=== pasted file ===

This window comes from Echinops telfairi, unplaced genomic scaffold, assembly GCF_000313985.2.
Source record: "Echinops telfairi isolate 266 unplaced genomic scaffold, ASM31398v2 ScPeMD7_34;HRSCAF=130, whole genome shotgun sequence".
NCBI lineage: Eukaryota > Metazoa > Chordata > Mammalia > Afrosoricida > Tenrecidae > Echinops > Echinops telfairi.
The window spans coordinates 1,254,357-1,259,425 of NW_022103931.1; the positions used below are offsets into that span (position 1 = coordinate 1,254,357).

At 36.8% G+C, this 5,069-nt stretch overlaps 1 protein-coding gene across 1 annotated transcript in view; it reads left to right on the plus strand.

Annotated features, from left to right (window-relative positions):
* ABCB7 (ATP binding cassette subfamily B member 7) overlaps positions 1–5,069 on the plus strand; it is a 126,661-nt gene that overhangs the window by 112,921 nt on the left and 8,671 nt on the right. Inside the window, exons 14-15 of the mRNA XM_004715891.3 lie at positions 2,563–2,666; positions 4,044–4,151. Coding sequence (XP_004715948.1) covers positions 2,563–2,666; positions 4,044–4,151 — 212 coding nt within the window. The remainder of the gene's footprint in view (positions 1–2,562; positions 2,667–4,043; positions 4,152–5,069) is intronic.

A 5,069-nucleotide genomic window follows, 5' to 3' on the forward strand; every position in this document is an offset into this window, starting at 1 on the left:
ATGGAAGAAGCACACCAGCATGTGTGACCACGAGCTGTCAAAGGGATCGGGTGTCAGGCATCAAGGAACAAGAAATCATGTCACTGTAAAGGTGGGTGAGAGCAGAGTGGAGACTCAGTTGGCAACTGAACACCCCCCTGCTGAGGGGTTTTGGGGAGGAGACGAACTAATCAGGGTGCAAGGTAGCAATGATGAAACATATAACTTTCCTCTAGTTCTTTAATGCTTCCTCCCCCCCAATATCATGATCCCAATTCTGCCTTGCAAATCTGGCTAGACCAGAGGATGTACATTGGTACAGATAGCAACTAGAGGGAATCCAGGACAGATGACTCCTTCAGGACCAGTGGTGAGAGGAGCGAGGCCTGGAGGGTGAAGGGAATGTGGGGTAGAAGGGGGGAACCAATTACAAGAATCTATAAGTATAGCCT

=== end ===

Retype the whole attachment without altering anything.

This window comes from Echinops telfairi, unplaced genomic scaffold, assembly GCF_000313985.2.
Source record: "Echinops telfairi isolate 266 unplaced genomic scaffold, ASM31398v2 ScPeMD7_34;HRSCAF=130, whole genome shotgun sequence".
NCBI lineage: Eukaryota > Metazoa > Chordata > Mammalia > Afrosoricida > Tenrecidae > Echinops > Echinops telfairi.
The window spans coordinates 1,254,357-1,259,425 of NW_022103931.1; the positions used below are offsets into that span (position 1 = coordinate 1,254,357).

At 36.8% G+C, this 5,069-nt stretch overlaps 1 protein-coding gene across 1 annotated transcript in view; it reads left to right on the plus strand.

Annotated features, from left to right (window-relative positions):
* ABCB7 (ATP binding cassette subfamily B member 7) overlaps positions 1–5,069 on the plus strand; it is a 126,661-nt gene that overhangs the window by 112,921 nt on the left and 8,671 nt on the right. Inside the window, exons 14-15 of the mRNA XM_004715891.3 lie at positions 2,563–2,666; positions 4,044–4,151. Coding sequence (XP_004715948.1) covers positions 2,563–2,666; positions 4,044–4,151 — 212 coding nt within the window. The remainder of the gene's footprint in view (positions 1–2,562; positions 2,667–4,043; positions 4,152–5,069) is intronic.

A 5,069-nucleotide genomic window follows, 5' to 3' on the forward strand; every position in this document is an offset into this window, starting at 1 on the left:
ATGGAAGAAGCACACCAGCATGTGTGACCACGAGCTGTCAAAGGGATCGGGTGTCAGGCATCAAGGAACAAGAAATCATGTCACTGTAAAGGTGGGTGAGAGCAGAGTGGAGACTCAGTTGGCAACTGAACACCCCCCTGCTGAGGGGTTTTGGGGAGGAGACGAACTAATCAGGGTGCAAGGTAGCAATGATGAAACATATAACTTTCCTCTAGTTCTTTAATGCTTCCTCCCCCCCAATATCATGATCCCAATTCTGCCTTGCAAATCTGGCTAGACCAGAGGATGTACATTGGTACAGATAGCAACTAGAGGGAATCCAGGACAGATGACTCCTTCAGGACCAGTGGTGAGAGGAGCGAGGCCTGGAGGGTGAAGGGAATGTGGGGTAGAAGGGGGGAACCAATTACAAGAATCTATAAGTATAGCCT